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Analysis: Stretch Potential

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In India, since the kitchen is a woman’s domain traditionally, and since women have been sidelined mostly, their area of work/life is also sidelined. That explains the ignorance and indifference surrounding sanitary napkins.”

Traditionally sidelined. And 99.99 per cent of our whopping population would have been so immersed in this way of ‘seeing’ or experiencing women, that her predicament is simply taken for granted. 

Often people, and the cultures they generate, tend to maintain the status quo in a way that does not question tradition. They have typically arrived at a way of doing things that is so ‘accepted’ that they feel no need to change. What is, is. It requires bravehearts, in the form of path breakers, reformers (of which we have had plenty) who question and then open up new perceptions and new directions for action.

Where would we have been without the likes of Vidyasagar, Gandhi, Vivekananda, Mother Teresa? Yet, we still have a long way to go. There is always work to be accomplished and there will always be the need for people who will go against the grain and heroically lead the way for the rest of us to follow. Muruga is one such person. One in a billion, so to speak. Not everyone will be like him but there are important lessons to be learnt.

The root of this type of unfolding path is the experience of an inner pain or conflict, something that deeply disturbs. It becomes hard to put it aside. It becomes an obsession. One cannot do anything other than address the issue at hand.  The interesting thing is that we all have such moments of pain, but what do we do about it? Usually nothing, even though it simmers inside for many of us.

For the few who do, it becomes an ‘epic’ journey, one that defines their every moment and one that brings with it a host of challenges or ordeals that have to be faced (the very painful rejection — albeit temporary — by his wife and mother for Muruga) and overcome. The fruits of the hero’s journey then open the way for others to follow suit and reap rich dividends.

One can see the way Muruga lived with the sheep herders (“I used to hang out with shepherd boys, looking after their goat and sheep. Mother called those my collection of bad boys. I wanted to know how they controlled 200 sheep...what sounds they spoke to the cattle...I used to stay with them, eat their food. And when I would return she would wash me down with water because I was in such company”), how the seeds of his later obsession played out even early on in his life.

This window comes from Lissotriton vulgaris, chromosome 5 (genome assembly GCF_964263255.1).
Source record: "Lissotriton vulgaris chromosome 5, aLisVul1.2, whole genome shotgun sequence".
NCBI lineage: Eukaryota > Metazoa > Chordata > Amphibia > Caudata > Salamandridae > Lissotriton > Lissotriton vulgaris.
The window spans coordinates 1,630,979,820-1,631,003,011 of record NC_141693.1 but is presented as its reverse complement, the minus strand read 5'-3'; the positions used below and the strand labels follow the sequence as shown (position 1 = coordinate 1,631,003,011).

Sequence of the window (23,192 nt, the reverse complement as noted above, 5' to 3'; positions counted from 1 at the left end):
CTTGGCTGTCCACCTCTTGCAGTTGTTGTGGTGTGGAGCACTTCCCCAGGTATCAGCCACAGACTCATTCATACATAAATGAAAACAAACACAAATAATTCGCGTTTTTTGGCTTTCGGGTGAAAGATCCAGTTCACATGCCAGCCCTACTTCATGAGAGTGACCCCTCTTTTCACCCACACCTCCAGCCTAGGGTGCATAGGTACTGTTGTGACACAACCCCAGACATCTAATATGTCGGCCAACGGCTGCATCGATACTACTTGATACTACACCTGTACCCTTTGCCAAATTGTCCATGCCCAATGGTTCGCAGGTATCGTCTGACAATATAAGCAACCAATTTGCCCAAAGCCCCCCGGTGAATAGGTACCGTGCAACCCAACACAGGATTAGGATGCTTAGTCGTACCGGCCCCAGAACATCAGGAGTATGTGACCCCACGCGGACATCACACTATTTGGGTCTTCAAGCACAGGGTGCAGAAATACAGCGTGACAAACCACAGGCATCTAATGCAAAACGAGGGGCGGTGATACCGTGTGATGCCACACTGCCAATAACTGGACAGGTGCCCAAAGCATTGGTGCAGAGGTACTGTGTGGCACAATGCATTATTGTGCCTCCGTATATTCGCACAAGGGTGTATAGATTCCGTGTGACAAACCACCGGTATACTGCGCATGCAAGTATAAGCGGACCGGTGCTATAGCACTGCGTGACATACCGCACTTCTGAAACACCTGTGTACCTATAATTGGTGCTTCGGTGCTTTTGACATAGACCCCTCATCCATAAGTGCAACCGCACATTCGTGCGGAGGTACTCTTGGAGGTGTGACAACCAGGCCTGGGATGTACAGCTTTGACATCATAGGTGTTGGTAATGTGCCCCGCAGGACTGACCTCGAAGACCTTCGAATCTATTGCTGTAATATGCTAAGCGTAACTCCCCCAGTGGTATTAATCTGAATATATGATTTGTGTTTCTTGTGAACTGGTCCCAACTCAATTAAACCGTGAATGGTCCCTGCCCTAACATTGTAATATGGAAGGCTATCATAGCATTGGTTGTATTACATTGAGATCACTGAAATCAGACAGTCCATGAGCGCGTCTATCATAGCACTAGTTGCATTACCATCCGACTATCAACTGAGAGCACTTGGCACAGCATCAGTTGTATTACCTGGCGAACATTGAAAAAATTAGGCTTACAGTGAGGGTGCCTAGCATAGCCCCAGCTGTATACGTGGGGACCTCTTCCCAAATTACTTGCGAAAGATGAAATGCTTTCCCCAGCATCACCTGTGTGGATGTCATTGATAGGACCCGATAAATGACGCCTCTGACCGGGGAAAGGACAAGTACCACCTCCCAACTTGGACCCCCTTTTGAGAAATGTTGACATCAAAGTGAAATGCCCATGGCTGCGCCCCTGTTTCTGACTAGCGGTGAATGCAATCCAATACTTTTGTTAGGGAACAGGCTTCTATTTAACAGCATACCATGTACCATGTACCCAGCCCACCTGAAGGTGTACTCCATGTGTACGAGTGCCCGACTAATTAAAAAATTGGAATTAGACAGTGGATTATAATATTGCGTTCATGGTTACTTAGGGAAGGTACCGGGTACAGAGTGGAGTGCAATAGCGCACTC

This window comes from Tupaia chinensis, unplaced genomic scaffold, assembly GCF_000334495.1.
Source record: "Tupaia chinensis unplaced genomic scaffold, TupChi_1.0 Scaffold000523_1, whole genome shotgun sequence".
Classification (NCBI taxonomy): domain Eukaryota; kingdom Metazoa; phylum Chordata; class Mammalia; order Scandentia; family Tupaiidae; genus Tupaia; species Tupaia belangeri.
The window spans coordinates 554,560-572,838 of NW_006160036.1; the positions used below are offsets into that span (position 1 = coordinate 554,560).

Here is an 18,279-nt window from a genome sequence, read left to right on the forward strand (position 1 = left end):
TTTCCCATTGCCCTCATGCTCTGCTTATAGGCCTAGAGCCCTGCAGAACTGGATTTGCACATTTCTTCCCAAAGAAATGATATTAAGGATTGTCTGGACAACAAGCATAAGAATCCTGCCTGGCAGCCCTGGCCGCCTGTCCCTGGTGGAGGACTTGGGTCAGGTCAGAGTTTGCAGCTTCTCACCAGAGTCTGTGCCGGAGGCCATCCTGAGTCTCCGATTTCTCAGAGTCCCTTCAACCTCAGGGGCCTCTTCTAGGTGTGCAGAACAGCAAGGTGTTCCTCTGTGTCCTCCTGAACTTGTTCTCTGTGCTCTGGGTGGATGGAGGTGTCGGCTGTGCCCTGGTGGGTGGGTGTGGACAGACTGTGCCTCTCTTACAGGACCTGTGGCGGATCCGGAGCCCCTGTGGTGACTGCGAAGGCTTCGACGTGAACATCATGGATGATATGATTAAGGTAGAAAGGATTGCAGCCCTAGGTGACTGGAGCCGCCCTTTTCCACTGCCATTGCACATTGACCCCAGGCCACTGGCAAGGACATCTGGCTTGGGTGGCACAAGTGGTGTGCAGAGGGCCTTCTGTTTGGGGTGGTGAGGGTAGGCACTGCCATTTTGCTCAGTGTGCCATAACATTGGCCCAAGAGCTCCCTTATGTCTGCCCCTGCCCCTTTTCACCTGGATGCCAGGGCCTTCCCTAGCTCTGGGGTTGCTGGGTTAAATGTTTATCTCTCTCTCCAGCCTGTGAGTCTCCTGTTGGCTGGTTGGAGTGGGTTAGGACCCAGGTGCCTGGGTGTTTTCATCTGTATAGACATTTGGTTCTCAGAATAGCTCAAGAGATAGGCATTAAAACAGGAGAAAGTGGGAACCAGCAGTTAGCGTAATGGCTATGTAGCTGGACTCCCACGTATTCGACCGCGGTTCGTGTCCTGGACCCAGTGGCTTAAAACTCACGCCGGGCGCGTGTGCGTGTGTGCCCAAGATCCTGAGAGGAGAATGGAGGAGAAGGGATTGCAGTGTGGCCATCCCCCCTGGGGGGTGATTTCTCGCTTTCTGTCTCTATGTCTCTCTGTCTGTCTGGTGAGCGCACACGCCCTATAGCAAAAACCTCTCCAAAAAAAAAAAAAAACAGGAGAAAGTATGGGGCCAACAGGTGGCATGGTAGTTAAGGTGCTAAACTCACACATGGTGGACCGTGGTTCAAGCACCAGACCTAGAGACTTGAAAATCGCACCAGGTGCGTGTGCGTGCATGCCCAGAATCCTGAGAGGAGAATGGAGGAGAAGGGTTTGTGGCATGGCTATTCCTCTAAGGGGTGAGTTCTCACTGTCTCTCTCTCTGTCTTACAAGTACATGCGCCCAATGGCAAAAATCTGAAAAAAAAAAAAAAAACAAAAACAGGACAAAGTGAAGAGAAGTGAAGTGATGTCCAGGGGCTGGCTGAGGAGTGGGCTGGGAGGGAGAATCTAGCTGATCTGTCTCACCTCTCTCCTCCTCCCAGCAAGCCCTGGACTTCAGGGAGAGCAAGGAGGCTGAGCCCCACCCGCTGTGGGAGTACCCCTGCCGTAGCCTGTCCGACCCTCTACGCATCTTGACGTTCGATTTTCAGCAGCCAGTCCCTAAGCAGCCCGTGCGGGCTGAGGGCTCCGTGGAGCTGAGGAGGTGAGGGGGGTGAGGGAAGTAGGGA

Pain by itself and obsession by itself do not work as effectively, but when they combine, there is an admixture that is very potent. Such people have gone way beyond the group. They are no more regulated by the need to belong. Not unusually, they can even be considered as ‘mad’ (ref Muruga’s experiments with menstrual blood leading the village folk to declare him mad so that he had to leave his village). 

So, what is the lesson for us? To my mind, the primary question is to us as parents, educators, leaders: to what extent do we allow pain or the challenges our kids or colleagues face to surface and be spoken of? Do we not simply encourage them to push aside their challenge(s) and not engage with it? Do we communicate that challenges are bad? At what cost? We end up creating the conditions for low levels of exploration and thought.

Typically, this would encourage more conformity and not wanting to stand apart from the group because it is not OK to have a challenge. It is very instructive that those with means will find a way of having their children bypass challenge and make it easier for them to succeed.  Will they succeed?  Unlikely.  Even well known historians from the past (Arnold Toynbee, for one) have shown so clearly that the one clear impetus for growth is challenge. The less we allow ourselves to be challenged, the less we will grow. The more we make it easy for our kids, the less they will grow. Even modern day researchers like Robert Kegan have discovered that challenge is the single most important thing to ensure our ability to think and grow.

The reality is that the more we allow such engagement, in a way that is supportive, the more we are building the capability for higher levels of thought and action. 

The writer looks after the coaching practice for the APAC region of the Centre For Creative Leadership. He is currently based in Singapore

(This story was published in BW | Businessworld Issue Dated 25-08-2014)